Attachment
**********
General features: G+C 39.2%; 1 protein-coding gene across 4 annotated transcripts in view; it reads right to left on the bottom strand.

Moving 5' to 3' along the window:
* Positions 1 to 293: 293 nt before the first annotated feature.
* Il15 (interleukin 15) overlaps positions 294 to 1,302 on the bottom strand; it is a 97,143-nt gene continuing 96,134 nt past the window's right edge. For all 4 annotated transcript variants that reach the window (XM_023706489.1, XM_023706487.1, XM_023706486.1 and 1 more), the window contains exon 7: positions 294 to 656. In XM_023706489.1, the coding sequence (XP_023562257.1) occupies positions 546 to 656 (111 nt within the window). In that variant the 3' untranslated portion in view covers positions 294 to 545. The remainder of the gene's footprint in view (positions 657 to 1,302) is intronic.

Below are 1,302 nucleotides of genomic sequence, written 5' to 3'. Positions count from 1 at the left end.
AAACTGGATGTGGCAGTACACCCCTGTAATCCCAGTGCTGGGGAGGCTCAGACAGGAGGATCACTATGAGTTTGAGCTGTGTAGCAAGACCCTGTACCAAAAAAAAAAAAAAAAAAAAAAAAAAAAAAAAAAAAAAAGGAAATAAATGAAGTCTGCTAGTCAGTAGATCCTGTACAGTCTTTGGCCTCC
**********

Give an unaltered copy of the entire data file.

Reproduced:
General features: G+C 39.2%; 1 protein-coding gene across 4 annotated transcripts in view; it reads right to left on the bottom strand.

Moving 5' to 3' along the window:
* Positions 1 to 293: 293 nt before the first annotated feature.
* Il15 (interleukin 15) overlaps positions 294 to 1,302 on the bottom strand; it is a 97,143-nt gene continuing 96,134 nt past the window's right edge. For all 4 annotated transcript variants that reach the window (XM_023706489.1, XM_023706487.1, XM_023706486.1 and 1 more), the window contains exon 7: positions 294 to 656. In XM_023706489.1, the coding sequence (XP_023562257.1) occupies positions 546 to 656 (111 nt within the window). In that variant the 3' untranslated portion in view covers positions 294 to 545. The remainder of the gene's footprint in view (positions 657 to 1,302) is intronic.

Below are 1,302 nucleotides of genomic sequence, written 5' to 3'. Positions count from 1 at the left end.
AAACTGGATGTGGCAGTACACCCCTGTAATCCCAGTGCTGGGGAGGCTCAGACAGGAGGATCACTATGAGTTTGAGCTGTGTAGCAAGACCCTGTACCAAAAAAAAAAAAAAAAAAAAAAAAAAAAAAAAAAAAAAAGGAAATAAATGAAGTCTGCTAGTCAGTAGATCCTGTACAGTCTTTGGCCTCC